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Tom Smith on L’Arc en Ciel, the band that defines ‘Japanese rock’

It’s May 1991 and after three months of jamming, TETSU and his newly formed band have their first live show at a dingy 80-seater venue in Osaka. Skip forwards to present day and the band is preparing for a world tour estimated to draw crowds of 100,000. They are L’Arc en Ciel, and after rocking Japan for twenty years, they’re ready for global domination. London’s Indigo2 will get a piece of the action on 11 April 2012.

The secret to their success? Vocalist hyde, who has barely aged since the group’s debut, states that it’s down to having “a generous heart”. It’s a very simple answer, and a piece of advice that could serve so many bands well if only they listened. Perhaps the UK’s own rock group Oasis would still be in the charts if the Gallagher brothers took heed of such words.

Oasis are also a good comparison for people in the UK to understand the kind of cultural impact L’Arc en Ciel have in their home country. Both bands began in 1991 and went on to define their country’s pop-rock scene ever since. In fact, L’Arc en Ciel even manages to beat the Mancunian rockers’ impressive run of 22 top ten hits by racking up 21 number one singles, and a consecutive run of 35 top tens – and only one of those was as low as sixth place. In other words, just as Oasis defined a generation of British music, L’Arc en Ciel did the same in Japan, and continue to do so.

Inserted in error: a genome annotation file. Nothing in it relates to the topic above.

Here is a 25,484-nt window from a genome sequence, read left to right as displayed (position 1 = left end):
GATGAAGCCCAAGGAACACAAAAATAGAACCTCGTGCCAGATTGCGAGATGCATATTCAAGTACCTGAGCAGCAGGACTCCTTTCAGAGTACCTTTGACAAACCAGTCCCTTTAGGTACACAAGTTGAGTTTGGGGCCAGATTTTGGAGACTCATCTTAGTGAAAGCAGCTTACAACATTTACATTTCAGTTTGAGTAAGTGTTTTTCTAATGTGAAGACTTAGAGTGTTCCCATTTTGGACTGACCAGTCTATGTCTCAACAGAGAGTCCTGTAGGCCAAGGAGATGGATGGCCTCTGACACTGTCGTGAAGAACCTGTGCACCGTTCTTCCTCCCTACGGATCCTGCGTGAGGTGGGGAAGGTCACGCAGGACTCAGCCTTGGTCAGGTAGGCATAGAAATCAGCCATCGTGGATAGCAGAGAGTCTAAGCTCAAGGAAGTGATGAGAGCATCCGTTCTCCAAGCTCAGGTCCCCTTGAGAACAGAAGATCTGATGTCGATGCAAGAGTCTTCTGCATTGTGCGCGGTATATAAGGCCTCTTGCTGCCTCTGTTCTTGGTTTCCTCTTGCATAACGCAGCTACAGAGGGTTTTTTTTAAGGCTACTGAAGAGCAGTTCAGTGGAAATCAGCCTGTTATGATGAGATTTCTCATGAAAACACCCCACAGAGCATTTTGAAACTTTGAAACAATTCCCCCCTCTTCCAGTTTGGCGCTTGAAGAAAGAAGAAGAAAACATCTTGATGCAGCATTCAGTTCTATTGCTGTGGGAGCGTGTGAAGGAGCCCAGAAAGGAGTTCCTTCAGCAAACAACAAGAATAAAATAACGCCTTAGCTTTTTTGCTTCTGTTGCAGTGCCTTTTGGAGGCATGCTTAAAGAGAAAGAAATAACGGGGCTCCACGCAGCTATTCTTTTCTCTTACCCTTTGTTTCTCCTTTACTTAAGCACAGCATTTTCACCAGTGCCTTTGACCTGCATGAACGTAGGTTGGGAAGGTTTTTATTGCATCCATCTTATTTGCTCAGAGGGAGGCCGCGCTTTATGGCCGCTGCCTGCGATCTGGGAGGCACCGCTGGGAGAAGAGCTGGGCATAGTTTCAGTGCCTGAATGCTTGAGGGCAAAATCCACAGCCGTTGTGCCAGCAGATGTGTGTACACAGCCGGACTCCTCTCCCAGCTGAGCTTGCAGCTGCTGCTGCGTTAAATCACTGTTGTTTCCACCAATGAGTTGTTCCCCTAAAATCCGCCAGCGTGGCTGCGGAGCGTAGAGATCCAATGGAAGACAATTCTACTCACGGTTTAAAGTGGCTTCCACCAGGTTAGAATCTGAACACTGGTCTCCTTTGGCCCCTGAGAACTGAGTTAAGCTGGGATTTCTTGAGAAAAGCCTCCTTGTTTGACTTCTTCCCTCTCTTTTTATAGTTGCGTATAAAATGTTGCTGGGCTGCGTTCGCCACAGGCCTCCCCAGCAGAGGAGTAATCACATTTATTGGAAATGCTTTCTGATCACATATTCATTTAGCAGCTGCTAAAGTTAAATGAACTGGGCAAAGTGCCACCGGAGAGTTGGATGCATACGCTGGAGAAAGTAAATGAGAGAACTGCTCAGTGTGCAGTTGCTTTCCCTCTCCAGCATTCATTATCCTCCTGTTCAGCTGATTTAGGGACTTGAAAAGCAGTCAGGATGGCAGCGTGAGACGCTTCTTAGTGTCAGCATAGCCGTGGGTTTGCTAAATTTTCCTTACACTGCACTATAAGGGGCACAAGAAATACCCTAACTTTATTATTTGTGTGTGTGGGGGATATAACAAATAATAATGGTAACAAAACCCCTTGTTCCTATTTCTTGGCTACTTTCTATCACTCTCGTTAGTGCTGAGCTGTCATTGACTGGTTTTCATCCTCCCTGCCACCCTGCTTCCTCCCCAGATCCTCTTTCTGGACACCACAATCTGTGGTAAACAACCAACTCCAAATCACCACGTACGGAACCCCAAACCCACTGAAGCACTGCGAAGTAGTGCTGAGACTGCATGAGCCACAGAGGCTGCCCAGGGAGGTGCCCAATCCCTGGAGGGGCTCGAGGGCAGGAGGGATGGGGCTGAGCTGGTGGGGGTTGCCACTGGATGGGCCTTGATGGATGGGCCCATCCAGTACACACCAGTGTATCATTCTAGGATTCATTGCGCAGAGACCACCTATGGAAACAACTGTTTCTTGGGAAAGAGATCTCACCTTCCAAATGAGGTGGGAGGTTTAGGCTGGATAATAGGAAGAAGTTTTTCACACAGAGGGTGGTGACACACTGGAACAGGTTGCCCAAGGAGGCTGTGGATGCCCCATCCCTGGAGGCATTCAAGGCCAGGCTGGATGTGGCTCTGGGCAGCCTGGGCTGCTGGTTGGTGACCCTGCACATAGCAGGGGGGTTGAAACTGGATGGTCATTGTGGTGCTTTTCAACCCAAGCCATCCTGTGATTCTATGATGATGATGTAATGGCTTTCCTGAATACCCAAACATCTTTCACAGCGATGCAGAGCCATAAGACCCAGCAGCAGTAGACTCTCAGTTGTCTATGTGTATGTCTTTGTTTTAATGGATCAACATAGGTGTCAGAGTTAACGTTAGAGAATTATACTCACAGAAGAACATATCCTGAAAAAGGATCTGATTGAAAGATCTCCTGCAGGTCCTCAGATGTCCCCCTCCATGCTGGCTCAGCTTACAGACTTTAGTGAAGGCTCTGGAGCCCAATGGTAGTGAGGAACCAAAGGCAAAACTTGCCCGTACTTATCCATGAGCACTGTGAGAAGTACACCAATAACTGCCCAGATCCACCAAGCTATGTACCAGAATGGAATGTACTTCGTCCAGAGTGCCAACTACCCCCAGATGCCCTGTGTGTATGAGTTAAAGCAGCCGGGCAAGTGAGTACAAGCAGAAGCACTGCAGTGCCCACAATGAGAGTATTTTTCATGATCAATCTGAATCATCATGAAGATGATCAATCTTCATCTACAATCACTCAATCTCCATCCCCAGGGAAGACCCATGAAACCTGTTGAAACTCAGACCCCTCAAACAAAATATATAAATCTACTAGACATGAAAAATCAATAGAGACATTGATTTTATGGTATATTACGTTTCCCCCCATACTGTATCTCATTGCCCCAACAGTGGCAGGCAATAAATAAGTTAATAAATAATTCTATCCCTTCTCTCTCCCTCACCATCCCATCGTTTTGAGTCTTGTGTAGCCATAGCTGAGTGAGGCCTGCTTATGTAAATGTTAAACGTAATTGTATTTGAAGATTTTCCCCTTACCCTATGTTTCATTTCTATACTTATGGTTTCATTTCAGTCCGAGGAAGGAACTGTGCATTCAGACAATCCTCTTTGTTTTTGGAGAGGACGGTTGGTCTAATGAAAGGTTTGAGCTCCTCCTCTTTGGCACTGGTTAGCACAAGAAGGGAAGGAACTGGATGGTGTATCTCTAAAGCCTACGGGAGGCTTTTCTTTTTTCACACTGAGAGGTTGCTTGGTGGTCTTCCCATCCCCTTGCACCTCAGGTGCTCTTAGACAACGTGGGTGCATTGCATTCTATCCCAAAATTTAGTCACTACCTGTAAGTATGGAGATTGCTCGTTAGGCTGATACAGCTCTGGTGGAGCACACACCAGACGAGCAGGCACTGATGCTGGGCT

Unlike Oasis, they’re still churning out singles. Their latest, ‘X X X’ (pronounced Kiss Kiss Kiss), available digitally in the UK, went straight to number one and its follow up ‘CHASE’, featuring in the live action adaption of the 70s manga Wild 7, looks set to follow in its predecessor’s footsteps.

Through their lengthy career, L’Arc en Ciel (‘rainbow’ in French) have also had several singles appear in anime, particularly the Fullmetal Alchemist franchise. The first series includes one of their best known songs outside of Japan, ‘Ready Steady Go’, whilst the first film in the franchise received double helpings, with the group performing its opener ‘Link’, and closing theme ‘Lost Heaven’. Their anime credits also include DN, Gundam, Rurouni Kenshin and the CG film Final Fantasy: The Spirits Within.

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Being playful has also led a big part in their continual success. You may have noticed that hyde was written in lowercase earlier, whilst TETSU was in capitals (That’s not playful, it’s just irritating – Ed). After L’Arc en Ciel had hit the big time, its members started to experiment with solo work and side projects (including various takes on the L’Arc format, including PUNK EN CIEL, a faster upbeat take on their regular style). To differentiate between their various schemes they devised different spellings and stylisations of their names. Lowercase was chosen for all activity relating to L’Arc en Ciel, forcing TETSU to become tetsu (and then later tetsuya), unless talking about his solo career, in which case all names are in capitals. Confusing? A little bit at first but the Japanese music scene is riddled with this kind of preciousness, and managers will hunt you down if you place a capital letter where a lowercase one should be.

The group recently marked their 20th anniversary with a showcase spectacular at the Ajinomoto Stadium split over two days – because there simply weren’t enough hours in a day to fit all their hits in to a single show. Each day celebrated a decade in the unit’s career and all proceeds were donated to charities helping in the relief work following the Tohoku earthquake and tsunami. Now the group prepares for its next big set of live shows, this time playing in some of the most respected live music venues the world has to offer. The tour also sees them make history by becoming the first Japanese artist to perform solo at New York’s Madison Square Gardens, as well as the first to perform at London’s own Indigo2.

Tickets for L’Arc en Ciel’s show in London on 11 April 2011 are on sale now.

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